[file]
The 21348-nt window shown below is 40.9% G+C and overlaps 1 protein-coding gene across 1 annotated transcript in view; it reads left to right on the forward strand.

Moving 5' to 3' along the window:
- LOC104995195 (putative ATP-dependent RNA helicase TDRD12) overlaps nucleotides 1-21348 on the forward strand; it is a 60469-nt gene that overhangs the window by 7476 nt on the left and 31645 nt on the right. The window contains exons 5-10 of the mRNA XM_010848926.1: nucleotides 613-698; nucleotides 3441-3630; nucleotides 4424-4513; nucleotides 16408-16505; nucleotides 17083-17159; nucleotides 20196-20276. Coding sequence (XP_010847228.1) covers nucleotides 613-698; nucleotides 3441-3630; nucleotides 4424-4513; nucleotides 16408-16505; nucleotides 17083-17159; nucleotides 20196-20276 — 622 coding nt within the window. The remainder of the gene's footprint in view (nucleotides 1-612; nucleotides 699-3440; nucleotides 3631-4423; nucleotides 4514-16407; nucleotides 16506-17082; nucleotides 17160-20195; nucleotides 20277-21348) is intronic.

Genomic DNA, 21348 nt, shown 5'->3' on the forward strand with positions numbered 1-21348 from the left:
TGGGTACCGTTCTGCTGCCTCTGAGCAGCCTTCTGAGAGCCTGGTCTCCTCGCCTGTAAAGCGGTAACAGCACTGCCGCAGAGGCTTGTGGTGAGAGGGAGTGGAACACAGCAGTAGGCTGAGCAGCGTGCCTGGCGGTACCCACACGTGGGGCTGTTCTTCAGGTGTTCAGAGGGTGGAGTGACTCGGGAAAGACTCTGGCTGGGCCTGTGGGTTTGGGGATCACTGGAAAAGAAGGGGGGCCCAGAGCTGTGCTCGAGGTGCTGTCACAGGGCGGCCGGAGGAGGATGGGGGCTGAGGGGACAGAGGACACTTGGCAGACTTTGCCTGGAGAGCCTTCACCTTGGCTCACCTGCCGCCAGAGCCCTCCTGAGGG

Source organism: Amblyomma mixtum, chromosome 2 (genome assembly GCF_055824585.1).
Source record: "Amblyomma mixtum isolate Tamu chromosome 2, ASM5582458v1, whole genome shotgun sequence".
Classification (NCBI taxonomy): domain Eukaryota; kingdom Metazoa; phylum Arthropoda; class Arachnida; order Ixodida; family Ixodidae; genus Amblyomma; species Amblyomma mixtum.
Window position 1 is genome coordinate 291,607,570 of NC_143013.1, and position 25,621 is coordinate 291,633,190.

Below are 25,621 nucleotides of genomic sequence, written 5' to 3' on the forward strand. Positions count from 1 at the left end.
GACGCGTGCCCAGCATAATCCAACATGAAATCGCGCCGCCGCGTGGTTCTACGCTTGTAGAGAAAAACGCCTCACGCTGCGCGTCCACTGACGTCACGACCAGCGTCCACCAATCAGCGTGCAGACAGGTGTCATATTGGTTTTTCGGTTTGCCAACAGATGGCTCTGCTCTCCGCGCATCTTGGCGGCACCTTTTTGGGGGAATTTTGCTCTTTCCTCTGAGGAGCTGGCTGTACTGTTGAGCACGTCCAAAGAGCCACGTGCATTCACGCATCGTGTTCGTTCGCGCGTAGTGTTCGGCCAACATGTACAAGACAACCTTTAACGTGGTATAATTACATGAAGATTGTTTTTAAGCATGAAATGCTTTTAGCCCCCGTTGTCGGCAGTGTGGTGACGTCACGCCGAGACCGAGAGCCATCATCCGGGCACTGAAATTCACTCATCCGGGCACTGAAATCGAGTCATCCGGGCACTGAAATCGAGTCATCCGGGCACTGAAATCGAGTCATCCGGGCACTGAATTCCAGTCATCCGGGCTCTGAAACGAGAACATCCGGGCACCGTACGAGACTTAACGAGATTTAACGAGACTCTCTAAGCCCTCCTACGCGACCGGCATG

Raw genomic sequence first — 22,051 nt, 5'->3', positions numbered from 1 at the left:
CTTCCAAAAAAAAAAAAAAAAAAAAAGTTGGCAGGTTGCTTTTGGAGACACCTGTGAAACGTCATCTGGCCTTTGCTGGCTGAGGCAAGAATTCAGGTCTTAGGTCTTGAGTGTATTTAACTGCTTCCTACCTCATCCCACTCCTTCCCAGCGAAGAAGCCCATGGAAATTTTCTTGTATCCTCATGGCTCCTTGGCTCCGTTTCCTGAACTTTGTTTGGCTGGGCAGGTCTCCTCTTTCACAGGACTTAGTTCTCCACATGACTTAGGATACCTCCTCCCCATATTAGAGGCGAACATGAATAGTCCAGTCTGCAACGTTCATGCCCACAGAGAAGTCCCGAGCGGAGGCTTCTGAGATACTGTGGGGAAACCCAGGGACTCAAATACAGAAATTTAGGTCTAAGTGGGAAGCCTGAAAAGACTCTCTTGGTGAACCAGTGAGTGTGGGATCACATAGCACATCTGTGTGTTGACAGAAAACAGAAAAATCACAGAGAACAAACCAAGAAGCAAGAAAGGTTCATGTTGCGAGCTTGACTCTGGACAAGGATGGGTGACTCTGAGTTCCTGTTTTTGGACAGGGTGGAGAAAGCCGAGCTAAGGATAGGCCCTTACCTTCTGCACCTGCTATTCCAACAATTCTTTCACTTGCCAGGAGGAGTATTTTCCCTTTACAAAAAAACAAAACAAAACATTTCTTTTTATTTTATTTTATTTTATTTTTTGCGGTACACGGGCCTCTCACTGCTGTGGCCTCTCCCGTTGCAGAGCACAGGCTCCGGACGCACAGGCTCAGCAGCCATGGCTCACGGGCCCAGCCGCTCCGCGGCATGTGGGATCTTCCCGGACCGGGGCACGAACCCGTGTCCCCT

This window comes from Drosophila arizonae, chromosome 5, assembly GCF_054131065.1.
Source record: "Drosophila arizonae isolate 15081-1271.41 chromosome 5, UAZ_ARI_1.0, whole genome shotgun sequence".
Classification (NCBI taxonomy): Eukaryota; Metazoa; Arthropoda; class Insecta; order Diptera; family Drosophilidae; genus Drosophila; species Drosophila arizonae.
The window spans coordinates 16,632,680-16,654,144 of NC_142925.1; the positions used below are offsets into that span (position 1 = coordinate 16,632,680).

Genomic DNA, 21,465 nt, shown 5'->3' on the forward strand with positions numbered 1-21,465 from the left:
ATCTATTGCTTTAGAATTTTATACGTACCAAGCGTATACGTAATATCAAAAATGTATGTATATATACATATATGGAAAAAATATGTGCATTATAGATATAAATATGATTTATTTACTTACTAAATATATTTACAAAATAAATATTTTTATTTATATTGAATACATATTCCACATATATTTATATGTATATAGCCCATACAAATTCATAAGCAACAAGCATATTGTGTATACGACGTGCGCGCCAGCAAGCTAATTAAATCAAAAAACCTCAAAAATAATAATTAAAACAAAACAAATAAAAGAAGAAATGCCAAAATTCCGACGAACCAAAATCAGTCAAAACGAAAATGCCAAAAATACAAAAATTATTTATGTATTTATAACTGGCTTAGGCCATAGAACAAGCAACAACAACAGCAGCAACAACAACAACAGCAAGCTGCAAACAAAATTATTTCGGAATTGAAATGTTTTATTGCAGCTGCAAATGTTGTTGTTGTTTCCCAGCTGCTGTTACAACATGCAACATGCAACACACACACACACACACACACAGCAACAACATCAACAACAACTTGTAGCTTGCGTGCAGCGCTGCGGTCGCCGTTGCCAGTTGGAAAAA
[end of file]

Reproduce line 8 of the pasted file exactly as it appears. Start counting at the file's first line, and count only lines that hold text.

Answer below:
Classification (NCBI taxonomy): domain Eukaryota; kingdom Metazoa; phylum Arthropoda; class Arachnida; order Ixodida; family Ixodidae; genus Amblyomma; species Amblyomma mixtum.